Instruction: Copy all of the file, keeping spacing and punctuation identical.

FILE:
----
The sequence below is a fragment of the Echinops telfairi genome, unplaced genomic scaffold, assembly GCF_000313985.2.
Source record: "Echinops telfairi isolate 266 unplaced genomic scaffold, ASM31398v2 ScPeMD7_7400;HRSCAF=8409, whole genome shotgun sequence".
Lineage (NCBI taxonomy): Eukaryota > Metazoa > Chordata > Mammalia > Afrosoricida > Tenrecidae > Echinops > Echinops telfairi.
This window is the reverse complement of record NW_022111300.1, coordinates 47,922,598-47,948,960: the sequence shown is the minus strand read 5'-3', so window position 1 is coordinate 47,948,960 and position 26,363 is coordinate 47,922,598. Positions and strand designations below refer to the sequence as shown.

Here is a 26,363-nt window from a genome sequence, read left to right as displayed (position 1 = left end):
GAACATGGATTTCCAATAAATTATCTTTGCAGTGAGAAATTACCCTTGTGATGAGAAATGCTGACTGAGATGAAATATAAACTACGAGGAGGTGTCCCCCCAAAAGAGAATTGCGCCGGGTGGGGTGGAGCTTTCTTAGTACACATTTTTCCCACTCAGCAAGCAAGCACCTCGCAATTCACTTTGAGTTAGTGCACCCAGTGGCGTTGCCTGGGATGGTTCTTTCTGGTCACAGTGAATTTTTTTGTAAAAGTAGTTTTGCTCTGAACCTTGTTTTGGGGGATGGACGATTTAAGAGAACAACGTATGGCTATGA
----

The sequence below is a fragment of the Echinops telfairi genome, unplaced genomic scaffold, assembly GCF_000313985.2.
Source record: "Echinops telfairi isolate 266 unplaced genomic scaffold, ASM31398v2 ScPeMD7_7400;HRSCAF=8409, whole genome shotgun sequence".
Lineage (NCBI taxonomy): Eukaryota > Metazoa > Chordata > Mammalia > Afrosoricida > Tenrecidae > Echinops > Echinops telfairi.
This window is the reverse complement of record NW_022111300.1, coordinates 47,922,598-47,948,960: the sequence shown is the minus strand read 5'-3', so window position 1 is coordinate 47,948,960 and position 26,363 is coordinate 47,922,598. Positions and strand designations below refer to the sequence as shown.

Here is a 26,363-nt window from a genome sequence, read left to right as displayed (position 1 = left end):
GAACATGGATTTCCAATAAATTATCTTTGCAGTGAGAAATTACCCTTGTGATGAGAAATGCTGACTGAGATGAAATATAAACTACGAGGAGGTGTCCCCCCAAAAGAGAATTGCGCCGGGTGGGGTGGAGCTTTCTTAGTACACATTTTTCCCACTCAGCAAGCAAGCACCTCGCAATTCACTTTGAGTTAGTGCACCCAGTGGCGTTGCCTGGGATGGTTCTTTCTGGTCACAGTGAATTTTTTTGTAAAAGTAGTTTTGCTCTGAACCTTGTTTTGGGGGATGGACGATTTAAGAGAACAACGTATGGCTATGA